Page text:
§ 5. Causes and Ways of Borrowing
In its 15 century long history recorded in written manuscripts the English language happened to come in long and close contact with several other languages, mainly Latin, French and Old Norse (or Scandinavian). The great influx of borrowings from these sources can be accounted for by a number of historical causes. Due to the great influence of the Roman civilisation Latin was for a long Уте used in England as the language of learning and religion. Old Norse was the language of the conquerors who were on the same level of social and cultural development and who merged rather easily with the local population in the 9th, 10th and the first half of the 11th century. French (to be more exact its Norman dialect) was the language of the other conquerors who brought with them a lot of new notions of a higher social system — developed feudalism, it was the language of upper classes, of official documents and school instruction from the middle of the 11th century to the end of the 14th century.
In the study of the borrowed element in English the main emphasis is as a rule placed on the Middle English period. Borrowings of later periods became the object of investigation only in recent years. These investigations have shown that the flow of borrowings has been steady and uninterrupted. The greatest number has come from French. They refer to various fields of social-political, scientific and cultural life. A large portion of borrowings (41%) is scientific and technical terms.
The number and character of borrowed words tell us of the relations between the peoples, the level of their culture, etc. It is for this reason that borrowings have often been called the milestones of history. Thus if we go through the lists of borrowings in English and arrange them in groups according to their meaning, we shall be able to obtain much valuable information with regard to England’s contacts with many nations. Some borrowings, however, cannot be explained by the direct influence of certain historical conditions, they do not come along with any new objects or ideas. Such were for instance the words air, place, brave, gayborrowed from French.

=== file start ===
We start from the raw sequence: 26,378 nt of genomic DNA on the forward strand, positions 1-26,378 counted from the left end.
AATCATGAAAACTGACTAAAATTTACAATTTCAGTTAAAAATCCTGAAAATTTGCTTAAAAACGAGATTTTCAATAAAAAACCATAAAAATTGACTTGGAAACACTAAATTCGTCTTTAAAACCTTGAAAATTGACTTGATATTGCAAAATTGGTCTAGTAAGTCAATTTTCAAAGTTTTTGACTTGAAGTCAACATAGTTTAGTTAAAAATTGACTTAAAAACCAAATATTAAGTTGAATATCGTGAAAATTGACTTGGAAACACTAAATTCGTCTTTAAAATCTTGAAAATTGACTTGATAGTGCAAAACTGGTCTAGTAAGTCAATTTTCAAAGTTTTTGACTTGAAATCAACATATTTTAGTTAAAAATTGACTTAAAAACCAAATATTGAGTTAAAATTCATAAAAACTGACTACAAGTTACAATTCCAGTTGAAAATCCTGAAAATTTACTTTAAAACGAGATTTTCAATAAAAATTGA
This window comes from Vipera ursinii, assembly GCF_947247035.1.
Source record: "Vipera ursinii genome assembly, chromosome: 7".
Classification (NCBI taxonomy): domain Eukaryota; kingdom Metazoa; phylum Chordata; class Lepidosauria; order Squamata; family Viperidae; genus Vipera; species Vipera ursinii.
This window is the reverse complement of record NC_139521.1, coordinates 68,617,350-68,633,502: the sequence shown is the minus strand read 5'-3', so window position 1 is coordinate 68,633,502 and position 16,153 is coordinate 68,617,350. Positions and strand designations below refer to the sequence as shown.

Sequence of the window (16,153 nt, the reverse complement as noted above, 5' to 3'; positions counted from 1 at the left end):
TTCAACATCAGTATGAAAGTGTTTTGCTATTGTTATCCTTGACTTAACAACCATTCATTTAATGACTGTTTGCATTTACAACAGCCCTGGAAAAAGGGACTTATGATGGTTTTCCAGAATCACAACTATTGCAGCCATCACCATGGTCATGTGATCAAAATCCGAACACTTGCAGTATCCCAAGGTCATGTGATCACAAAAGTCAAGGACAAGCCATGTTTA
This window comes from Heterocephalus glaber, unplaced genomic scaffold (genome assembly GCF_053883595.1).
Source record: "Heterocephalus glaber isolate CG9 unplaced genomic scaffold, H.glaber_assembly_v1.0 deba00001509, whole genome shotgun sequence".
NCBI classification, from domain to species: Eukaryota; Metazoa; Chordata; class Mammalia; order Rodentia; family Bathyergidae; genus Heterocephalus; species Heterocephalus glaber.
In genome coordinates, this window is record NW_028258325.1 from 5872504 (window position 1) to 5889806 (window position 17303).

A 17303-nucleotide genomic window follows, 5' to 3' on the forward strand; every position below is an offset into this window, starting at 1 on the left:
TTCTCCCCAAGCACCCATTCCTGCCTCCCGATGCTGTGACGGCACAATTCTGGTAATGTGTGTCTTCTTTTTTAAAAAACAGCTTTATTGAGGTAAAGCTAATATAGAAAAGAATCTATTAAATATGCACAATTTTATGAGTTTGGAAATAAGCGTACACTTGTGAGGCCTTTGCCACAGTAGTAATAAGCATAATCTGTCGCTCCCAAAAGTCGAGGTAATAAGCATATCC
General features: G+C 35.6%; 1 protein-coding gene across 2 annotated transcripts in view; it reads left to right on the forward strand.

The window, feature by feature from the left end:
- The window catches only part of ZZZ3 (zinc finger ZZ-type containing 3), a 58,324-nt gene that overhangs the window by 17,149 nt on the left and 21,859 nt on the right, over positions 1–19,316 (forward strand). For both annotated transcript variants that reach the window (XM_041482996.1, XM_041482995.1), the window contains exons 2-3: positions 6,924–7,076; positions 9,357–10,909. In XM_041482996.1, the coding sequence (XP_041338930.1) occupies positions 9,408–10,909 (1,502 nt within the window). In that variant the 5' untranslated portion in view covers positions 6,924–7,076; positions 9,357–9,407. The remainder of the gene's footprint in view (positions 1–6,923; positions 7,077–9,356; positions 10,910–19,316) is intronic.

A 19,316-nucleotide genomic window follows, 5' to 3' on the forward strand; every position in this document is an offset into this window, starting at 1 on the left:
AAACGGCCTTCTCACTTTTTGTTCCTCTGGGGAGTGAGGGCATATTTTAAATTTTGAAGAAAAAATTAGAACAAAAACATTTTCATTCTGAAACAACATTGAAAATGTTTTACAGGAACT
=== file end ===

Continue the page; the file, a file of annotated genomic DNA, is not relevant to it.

It must be pointed out that while the general historical causes of borrowing from different languages have been studied with a considerable degree of thoroughness the purely linguistic reasons for borrowing are still open to investigation.
The number and character of borrowings do not only depend on the historical conditions, on the nature and length of the contacts, but also on the degree of the genetic and structural proximity of languages concerned. The closer the languages, the deeper and more versatile is the influence. This largely accounts for the well-marked contrast between the French and the Scandinavian influence on the English language. Thus under the influence of the Scandinavian languages, which were closely related to Old English, some classes of words were borrowed that could not have been adopted from non-related or distantly related languages (the pronouns they, their, them,for instance); a number of Scandinavian borrowings were felt as derived from native words (they were of the same root and the connection between them was easily seen), e.g. drop(AS.) — drip(Scand.), true (AS.)-tryst(Scand.); the Scandinavian influence even accelerated to a certain degree the development of the grammatical structure of English.
Borrowings enter the language in two ways: through oral speech (by immediate contact between the peoples) and through written speech (by indirect contact through books, etc.).
Oral borrowing took place chiefly in the early periods of history, whereas in recent times written borrowing gained importance. Words borrowed orally (e.g. L. inch, mill, street)are usually short and they undergo considerable changes in the act of adoption. Written borrowings (e.g. Fr. communiqué, belles-lettres, naïveté)preserve their spelling and some peculiarities of their sound-form, their assimilation is a long and laborious process.
§ 6. Criteria of Borrowings